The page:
That unpleasantness comes through clearly on Twin Fantasy. “The ancients saw it coming. You can see that they tried to warn us … They said sex can be frightening, but the children were not listening,” Toledo sings on “Beach Life-in-Death,” concluding that “everyone grew up with their fundamental schemas fucked.” Rarely does one come out of their first queer love without having been frightened, by sex or by any number of other hurdles. Even more frightening, though, are the ways that these relationships can alter fundamental schemas. It has crossed my mind that my own schema may be fucked beyond repair by what I can’t stop remembering.
One of the binding refrains of “Beach Life-in-Death,” a line that repeats at the song’s end in an interminable trance, is “The ocean washed over your grave / The ocean washed open your grave.” At the center of this song is the conviction that certain pasts are impossible to get properly clear of: some bodies are buried and disinterred anew each day.
Some bodies, through their sheer power, are impossible to keep dead. First loves scar and warp and build; first queer loves scar and warp and build without blueprint. First loves usher the lover into adulthood, but first queer loves usher the lover into a territory for which there is no map, no path, no getaway vehicle. That might be a fair definition of adulthood, but to realize all at once that your life will be scriptless because of your love is different from realizing that your life will be scriptless in spite of your love. First love insists the latter, first queer love the former. It is almost impossible to excise the memories attached to such a brutal realization. Growing up is often framed as a process of discrete stages, each one cleanly entered and exited. Personally, I have emerged—to whatever extent I’ve emerged—covered in the viscera of what was.
But Twin Fantasy (Face to Face)’s largest revelation lies in its even deeper conviction that to live with a past is not a death sentence. The album’s earlier incarnation plays like an hour-long fever dream of grief. This 2018 version is sad—sometimes excruciatingly—but it makes an argument best summarized by the end of “Famous Prophets (Stars),” during which Corinthians 13 is recited:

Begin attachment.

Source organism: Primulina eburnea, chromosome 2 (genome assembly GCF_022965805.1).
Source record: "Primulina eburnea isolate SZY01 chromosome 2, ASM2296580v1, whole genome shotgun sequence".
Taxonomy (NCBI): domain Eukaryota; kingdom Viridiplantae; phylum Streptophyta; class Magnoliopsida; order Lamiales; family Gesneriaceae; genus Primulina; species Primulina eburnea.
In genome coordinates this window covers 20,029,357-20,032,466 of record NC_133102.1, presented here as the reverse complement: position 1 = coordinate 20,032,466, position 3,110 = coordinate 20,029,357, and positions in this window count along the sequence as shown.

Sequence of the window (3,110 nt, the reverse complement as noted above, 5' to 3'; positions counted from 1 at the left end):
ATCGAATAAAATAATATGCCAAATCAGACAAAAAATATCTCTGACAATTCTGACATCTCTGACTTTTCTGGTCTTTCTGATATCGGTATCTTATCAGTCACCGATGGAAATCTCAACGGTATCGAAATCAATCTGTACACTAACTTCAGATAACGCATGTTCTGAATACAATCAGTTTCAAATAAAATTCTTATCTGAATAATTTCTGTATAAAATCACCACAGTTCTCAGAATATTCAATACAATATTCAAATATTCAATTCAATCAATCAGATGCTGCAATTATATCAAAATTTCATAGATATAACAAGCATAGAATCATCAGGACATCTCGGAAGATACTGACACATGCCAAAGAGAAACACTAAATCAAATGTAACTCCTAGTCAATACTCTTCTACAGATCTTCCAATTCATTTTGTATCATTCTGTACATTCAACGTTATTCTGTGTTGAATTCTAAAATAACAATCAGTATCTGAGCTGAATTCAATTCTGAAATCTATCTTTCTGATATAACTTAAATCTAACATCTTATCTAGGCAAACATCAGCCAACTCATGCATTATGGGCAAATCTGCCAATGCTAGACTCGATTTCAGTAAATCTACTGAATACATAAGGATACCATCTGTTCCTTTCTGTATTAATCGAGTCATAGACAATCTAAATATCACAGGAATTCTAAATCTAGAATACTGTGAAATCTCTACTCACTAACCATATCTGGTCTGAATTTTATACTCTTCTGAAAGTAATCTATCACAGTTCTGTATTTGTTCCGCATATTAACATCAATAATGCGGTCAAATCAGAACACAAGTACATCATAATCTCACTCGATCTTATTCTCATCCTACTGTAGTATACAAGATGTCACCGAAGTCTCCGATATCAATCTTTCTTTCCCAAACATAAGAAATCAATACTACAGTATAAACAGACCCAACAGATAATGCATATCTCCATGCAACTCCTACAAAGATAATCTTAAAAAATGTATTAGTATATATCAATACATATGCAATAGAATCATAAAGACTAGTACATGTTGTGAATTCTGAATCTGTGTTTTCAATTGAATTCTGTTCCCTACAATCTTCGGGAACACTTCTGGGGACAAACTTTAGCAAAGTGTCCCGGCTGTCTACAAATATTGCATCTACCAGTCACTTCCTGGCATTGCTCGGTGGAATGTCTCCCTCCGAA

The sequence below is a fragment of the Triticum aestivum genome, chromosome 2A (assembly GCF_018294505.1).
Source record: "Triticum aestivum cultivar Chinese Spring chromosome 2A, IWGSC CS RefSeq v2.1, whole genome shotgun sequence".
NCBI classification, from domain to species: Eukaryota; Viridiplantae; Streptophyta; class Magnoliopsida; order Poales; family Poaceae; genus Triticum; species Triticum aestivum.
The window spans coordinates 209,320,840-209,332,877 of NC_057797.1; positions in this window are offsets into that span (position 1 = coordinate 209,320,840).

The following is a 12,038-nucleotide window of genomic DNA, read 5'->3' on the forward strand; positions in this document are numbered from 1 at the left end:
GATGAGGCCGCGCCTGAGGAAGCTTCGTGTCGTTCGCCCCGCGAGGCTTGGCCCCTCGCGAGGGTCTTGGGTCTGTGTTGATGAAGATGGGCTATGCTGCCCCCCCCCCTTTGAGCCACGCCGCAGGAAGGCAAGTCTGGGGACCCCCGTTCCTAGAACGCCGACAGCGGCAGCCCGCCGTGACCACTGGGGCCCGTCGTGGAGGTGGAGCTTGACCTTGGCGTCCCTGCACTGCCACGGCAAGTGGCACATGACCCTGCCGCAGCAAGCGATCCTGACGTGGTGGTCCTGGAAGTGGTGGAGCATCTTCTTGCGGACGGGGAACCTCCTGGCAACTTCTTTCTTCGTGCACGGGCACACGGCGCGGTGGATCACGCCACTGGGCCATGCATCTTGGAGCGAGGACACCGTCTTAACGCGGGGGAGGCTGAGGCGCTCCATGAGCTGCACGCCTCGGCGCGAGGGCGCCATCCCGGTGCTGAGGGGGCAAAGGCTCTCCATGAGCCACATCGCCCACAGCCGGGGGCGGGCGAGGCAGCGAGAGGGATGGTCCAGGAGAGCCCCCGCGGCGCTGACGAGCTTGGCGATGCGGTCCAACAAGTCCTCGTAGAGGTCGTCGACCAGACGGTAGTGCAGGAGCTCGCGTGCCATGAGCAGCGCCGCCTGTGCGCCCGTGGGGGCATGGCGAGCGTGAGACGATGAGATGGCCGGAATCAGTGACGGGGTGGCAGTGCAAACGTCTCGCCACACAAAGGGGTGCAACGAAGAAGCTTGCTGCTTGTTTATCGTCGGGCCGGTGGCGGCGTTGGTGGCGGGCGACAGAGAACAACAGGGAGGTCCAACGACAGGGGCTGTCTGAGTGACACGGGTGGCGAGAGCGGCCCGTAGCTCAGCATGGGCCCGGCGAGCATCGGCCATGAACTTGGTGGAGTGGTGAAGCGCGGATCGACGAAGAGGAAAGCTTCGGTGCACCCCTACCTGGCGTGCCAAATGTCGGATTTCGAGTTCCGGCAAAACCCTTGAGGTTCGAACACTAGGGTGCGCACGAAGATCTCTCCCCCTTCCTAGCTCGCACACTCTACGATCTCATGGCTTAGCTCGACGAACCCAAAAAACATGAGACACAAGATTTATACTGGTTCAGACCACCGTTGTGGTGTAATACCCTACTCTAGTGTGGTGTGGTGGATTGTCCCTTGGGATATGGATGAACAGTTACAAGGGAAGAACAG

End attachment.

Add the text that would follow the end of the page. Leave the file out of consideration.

Love never fails. But where there are prophecies, they will cease; where there are tongues, they will be stilled; where there is knowledge, it will pass away. For we know in part and we prophesy in part, but when completeness comes, what is in part disappears. When I was a child, I talked like a child, I thought like a child, I reasoned like a child. When I abandoned my childhood, I put these ways behind me. For now we see only a reflection, as in a mirror: then we shall see face to face. Now I know in part: then I will know fully, even as I am fully known.
Sometimes, it’s necessary to stay in the past until you can see it clearly. This verse—and Twin Fantasy as a whole—lets nobody off the hook for the suffering and transgressions of their past selves. They call on us to turn back and examine the pasts that contained those selves with the final clarity of love. Our duty is to put childish ways behind us and look for what we could not see before—to know fully, even as we are fully known. To meet the people we loved, and the people we were, face to face, and look them in the eye.
Since Will Toledo made the decision to re-record this entire album seven years after its original release, I doubt I will stop being in some version of my fifteen-year-old love any time soon. I am, anyway, still a queer kid, only a slightly older one. But I no longer see dwelling on love as a tragedy, or love itself as tragic. I am lucky to have been known fully, and I am lucky, now, to be nearing the point of fully knowing. Corinthians 13 is an argument, more or less, for truth as a function of love. Three years ago, I would have rolled my eyes at that. Now, remembering who I used to be and who I used to know, I think I have only ever seen truth, whatever that may be, through the lens of love.
I don’t know that I can go so far as to say I’m grateful that my life is so structured around seeing backwards, archiving my own history. Maybe it does stunt me; I wouldn’t be surprised. But I know that the process of archiving has made me more capable of unclouded sight than if I hadn’t known what it was to gain and love and inhabit and lose a twin. It is rare that queer kids grow into callow adults; the lucky ones resist the opposite pull toward jadedness, too. We have no choice: the ones we love early on are mirrors to us, reflecting us as we reflect them, and mirrors break.
“When the mirror breaks, I wouldn’t miss it for the world,” Toledo sings in “Famous Prophets (Stars).” Neither would I. My initiation to myself was fast and growing-painful—so, I still have stretch marks. I am glad to have grown, and I am glad to carry indelible reminders of that growth.
Twin Fantasy ends, in the album’s titular song, with another refrain: “When I come back, you’ll still be here / When you come back, I’ll still be here.” It is a blessing to have someone to come home to, even in memory.
CATE TURNER B’21 prefers the King James version of Corinthians 13, but forgives Will Toledo for his translation choice.